What Professionalism Means in Project Management? Well, this is a broad question. I think there are (at least) two perspectives one could use to perceive professionalism in project management: one is very high-level opinion what is professionalism in general and another is very subjective and personal approach to the subject with all specifics of fulfilled role, work environment, surrounding organization and, finally, own character.
If we try to define what professionalism is in general we’ll probably end up with something like doing what you’re told and expected to do and doing it well. Thinking about project management it would be following your methodology (whichever it is), performing tasks assigned to your role etc. All the boring stuff.
You may ask what about reacting for unexpected situations or improving the way you and people in your team work? My guess is they suit the definition I gave. In every project management approach I’ve seen, a project manager is one of the most important persons (if not the most important one) who reacts whenever things don’t go as planned. In every project management approach there is a part which you might call constant improvement, no matter if it is defined as lessons learned, post mortem, retrospective or something else.
If you still think it’s a bit too boring to call it professionalism, fine. After all project management isn’t about changing the world – it is about getting things done.
There’s another perspective however – the personal one. And from that perspective being professional is, in short, feeling good about things you do. It’s like having this warm feeling of accomplishment when your spouse loves the meal you’ve prepared. If you aren’t completely out of luck in your professional career you had to feel that a number of times. Finishing painful projects or solving difficult problems may be a couple of rather typical examples here. It doesn’t really matter if someone spotted your good job and praised it; you just felt you did the right thing.
Isn’t that about doing what you’re expected to do? Well, sort of. If you follow a crappy methodology, which is more of an obstacle than help, you still can be considered as a good performer and professional by your superiors, even though you’d personally feel something different. You’d feel that there’s some problem with the way you work. Now, if your actions are limited to spreading complaints among colleagues and friends, that’s not professional at all. And the same would be refraining from doing anything at all. This is the point when you should do something more than what your superiors expect from you, whatever it might be.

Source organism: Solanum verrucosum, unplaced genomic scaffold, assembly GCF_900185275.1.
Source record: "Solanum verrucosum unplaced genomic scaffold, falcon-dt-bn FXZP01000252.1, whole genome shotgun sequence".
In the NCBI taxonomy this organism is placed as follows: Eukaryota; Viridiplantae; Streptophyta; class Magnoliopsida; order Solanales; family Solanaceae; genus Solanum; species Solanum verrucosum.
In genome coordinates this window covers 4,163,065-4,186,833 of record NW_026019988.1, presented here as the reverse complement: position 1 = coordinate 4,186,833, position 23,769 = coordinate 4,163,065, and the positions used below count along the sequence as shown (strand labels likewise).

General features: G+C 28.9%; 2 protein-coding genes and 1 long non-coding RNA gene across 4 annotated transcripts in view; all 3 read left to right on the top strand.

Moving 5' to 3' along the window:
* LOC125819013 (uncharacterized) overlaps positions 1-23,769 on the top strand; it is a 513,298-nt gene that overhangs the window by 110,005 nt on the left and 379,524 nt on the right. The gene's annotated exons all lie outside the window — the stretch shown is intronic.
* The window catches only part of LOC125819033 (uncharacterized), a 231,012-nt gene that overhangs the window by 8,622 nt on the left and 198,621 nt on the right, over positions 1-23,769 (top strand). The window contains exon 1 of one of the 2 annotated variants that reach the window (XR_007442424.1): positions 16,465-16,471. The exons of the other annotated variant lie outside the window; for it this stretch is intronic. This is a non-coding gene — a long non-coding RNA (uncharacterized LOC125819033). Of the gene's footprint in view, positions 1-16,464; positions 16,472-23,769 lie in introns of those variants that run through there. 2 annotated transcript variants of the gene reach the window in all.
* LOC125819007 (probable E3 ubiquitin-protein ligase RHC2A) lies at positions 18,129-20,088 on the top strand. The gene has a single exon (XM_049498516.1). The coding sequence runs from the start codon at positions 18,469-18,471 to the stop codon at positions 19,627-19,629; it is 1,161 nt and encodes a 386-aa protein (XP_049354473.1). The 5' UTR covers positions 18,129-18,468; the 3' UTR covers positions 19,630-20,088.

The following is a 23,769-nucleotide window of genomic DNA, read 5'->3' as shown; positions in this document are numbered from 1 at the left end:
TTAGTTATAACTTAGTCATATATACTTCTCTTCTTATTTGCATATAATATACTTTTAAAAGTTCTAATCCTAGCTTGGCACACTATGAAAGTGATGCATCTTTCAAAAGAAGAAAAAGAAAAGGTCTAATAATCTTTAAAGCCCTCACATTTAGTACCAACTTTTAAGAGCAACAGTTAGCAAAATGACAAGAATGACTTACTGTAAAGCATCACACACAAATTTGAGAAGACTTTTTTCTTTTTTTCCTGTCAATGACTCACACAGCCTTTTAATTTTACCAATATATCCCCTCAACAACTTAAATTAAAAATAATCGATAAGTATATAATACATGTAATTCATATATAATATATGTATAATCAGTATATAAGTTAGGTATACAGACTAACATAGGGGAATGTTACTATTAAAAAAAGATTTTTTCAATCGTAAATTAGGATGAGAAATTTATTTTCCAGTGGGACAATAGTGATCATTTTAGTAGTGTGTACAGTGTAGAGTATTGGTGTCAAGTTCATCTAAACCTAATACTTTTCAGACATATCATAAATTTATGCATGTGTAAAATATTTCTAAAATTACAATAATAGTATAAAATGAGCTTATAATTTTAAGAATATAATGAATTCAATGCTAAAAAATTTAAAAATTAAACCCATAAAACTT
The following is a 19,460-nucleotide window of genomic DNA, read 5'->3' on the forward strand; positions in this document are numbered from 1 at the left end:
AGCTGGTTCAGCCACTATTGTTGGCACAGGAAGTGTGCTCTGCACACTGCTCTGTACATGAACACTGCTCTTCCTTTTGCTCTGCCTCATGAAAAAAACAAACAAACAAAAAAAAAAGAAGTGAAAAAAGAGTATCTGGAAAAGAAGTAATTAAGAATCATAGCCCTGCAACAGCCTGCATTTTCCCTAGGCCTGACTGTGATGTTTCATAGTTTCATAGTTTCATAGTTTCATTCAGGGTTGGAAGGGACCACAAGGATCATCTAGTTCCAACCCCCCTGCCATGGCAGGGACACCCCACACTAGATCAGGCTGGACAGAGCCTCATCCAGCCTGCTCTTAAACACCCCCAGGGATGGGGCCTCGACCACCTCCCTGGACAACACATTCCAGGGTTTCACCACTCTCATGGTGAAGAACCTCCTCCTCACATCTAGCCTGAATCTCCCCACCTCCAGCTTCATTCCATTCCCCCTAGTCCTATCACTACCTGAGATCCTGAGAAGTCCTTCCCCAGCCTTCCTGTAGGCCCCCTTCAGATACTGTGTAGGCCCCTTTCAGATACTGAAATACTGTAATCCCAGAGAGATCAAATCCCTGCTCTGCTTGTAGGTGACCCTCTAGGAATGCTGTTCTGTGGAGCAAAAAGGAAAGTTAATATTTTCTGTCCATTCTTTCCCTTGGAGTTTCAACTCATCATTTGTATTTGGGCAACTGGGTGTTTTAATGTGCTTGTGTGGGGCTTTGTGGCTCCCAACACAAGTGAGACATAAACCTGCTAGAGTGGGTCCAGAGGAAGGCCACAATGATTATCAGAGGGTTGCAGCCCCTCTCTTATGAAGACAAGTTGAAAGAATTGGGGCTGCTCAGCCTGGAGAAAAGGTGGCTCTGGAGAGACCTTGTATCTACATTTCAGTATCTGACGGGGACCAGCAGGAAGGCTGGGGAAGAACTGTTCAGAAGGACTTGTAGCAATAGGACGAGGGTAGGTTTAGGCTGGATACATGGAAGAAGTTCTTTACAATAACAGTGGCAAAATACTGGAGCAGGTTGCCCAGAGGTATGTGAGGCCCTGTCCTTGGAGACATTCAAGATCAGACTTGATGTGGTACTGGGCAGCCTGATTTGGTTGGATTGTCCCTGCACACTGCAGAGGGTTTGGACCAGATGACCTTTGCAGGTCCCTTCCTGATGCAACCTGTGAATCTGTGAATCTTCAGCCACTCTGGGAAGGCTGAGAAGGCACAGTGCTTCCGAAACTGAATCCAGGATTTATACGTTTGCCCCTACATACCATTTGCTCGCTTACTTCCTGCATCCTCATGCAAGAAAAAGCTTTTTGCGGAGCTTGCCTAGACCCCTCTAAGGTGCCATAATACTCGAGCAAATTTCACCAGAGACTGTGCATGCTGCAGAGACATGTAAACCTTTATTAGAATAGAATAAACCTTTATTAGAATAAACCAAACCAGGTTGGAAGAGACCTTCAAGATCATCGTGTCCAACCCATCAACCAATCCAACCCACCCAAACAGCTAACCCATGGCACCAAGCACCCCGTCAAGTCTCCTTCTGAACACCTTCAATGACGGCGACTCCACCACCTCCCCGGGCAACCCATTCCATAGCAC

Why do you need both perspectives though? Doesn’t the latter work well? The problem can be different than described. You can personally feel you’re making the right thing while breaking all the rules around. In vast majority of cases that’s not OK. And I’m not sure if there’s any case when you could call it professional. Anarchistic yes, but not very professional.
Of course it is possible you may find yourself in the place where you can’t reconcile one with another, no matter how hard you try. Then it may be a good time to think a bit about planning your career and consider changing a job.
Pawel Brodzinski is a seasoned manager working in software industry. He is passionate about leading great teams, fixing broken projects and creating high-quality software and these are topics covered by his blog Software Project Management. You can also follow Pawel on Twitter.